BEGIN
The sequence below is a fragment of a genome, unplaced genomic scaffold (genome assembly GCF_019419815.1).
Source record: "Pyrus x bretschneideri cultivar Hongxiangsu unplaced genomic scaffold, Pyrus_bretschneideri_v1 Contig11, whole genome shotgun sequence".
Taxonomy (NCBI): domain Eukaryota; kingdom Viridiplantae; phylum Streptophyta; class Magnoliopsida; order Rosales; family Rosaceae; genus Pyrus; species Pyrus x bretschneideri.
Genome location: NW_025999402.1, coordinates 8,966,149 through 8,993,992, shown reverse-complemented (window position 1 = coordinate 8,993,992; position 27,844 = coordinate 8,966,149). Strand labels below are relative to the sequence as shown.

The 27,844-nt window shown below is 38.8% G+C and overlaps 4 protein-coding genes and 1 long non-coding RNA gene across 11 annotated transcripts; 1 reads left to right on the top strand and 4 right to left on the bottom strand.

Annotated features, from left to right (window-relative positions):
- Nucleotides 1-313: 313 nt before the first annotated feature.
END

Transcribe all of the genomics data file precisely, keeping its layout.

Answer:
The sequence below is a fragment of a genome, unplaced genomic scaffold (genome assembly GCF_019419815.1).
Source record: "Pyrus x bretschneideri cultivar Hongxiangsu unplaced genomic scaffold, Pyrus_bretschneideri_v1 Contig11, whole genome shotgun sequence".
Taxonomy (NCBI): domain Eukaryota; kingdom Viridiplantae; phylum Streptophyta; class Magnoliopsida; order Rosales; family Rosaceae; genus Pyrus; species Pyrus x bretschneideri.
Genome location: NW_025999402.1, coordinates 8,966,149 through 8,993,992, shown reverse-complemented (window position 1 = coordinate 8,993,992; position 27,844 = coordinate 8,966,149). Strand labels below are relative to the sequence as shown.

The 27,844-nt window shown below is 38.8% G+C and overlaps 4 protein-coding genes and 1 long non-coding RNA gene across 11 annotated transcripts; 1 reads left to right on the top strand and 4 right to left on the bottom strand.

Annotated features, from left to right (window-relative positions):
- Nucleotides 1-313: 313 nt before the first annotated feature.